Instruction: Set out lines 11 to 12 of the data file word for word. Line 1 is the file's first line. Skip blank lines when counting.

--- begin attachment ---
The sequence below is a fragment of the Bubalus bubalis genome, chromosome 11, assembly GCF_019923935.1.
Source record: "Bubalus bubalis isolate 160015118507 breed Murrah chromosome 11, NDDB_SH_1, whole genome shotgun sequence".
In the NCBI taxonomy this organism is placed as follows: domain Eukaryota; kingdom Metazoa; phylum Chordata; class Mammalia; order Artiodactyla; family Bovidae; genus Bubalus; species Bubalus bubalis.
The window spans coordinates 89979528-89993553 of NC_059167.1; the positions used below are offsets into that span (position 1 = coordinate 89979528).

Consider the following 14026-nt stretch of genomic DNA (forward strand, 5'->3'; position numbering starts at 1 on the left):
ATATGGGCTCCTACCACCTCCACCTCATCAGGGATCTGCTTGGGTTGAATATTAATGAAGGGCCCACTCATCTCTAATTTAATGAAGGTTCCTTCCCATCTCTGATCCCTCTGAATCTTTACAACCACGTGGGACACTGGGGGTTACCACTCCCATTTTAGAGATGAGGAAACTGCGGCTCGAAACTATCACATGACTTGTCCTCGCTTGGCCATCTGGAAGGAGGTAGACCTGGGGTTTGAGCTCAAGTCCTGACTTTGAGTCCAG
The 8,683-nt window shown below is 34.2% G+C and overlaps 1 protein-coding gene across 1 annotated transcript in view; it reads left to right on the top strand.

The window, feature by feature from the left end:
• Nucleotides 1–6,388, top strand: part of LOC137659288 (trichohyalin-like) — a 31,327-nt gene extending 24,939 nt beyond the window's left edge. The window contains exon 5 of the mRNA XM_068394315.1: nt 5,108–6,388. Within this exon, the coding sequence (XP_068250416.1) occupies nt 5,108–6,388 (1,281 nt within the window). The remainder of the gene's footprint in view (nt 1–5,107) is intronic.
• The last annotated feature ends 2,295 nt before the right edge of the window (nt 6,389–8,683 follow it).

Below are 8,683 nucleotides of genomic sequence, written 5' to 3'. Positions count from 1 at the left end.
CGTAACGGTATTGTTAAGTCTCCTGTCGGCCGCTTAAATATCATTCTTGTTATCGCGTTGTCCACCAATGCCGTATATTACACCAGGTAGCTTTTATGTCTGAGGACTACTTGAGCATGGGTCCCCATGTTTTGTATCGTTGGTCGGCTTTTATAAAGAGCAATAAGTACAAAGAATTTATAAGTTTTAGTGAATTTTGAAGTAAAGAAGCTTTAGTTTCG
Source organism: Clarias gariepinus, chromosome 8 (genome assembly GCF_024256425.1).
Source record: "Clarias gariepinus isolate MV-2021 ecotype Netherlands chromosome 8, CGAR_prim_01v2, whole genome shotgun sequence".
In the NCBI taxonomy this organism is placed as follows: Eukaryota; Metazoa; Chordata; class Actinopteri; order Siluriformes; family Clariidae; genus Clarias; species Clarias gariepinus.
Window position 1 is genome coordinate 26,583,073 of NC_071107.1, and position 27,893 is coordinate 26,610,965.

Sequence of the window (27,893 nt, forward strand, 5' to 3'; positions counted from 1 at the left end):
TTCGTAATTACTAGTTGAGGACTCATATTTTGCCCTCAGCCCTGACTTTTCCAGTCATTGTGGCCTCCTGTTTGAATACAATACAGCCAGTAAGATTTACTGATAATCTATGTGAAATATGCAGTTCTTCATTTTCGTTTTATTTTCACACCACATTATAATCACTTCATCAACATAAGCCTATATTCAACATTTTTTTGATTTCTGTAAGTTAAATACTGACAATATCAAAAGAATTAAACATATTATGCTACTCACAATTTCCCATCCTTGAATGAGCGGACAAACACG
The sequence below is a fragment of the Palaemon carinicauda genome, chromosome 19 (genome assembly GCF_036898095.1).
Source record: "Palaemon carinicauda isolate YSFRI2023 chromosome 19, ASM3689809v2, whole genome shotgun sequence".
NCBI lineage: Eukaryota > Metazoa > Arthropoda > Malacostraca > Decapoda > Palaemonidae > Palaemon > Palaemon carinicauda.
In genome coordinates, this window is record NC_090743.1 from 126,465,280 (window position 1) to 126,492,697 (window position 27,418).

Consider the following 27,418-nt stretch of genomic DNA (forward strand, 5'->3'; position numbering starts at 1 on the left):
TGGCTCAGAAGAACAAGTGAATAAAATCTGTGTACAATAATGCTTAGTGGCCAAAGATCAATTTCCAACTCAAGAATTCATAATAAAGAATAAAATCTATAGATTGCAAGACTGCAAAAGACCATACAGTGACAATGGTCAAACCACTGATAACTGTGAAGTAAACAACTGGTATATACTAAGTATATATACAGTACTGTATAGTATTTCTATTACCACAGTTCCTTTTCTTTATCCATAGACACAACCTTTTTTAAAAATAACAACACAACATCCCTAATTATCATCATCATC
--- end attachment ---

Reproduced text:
Below are 8,683 nucleotides of genomic sequence, written 5' to 3'. Positions count from 1 at the left end.
CGTAACGGTATTGTTAAGTCTCCTGTCGGCCGCTTAAATATCATTCTTGTTATCGCGTTGTCCACCAATGCCGTATATTACACCAGGTAGCTTTTATGTCTGAGGACTACTTGAGCATGGGTCCCCATGTTTTGTATCGTTGGTCGGCTTTTATAAAGAGCAATAAGTACAAAGAATTTATAAGTTTTAGTGAATTTTGAAGTAAAGAAGCTTTAGTTTCG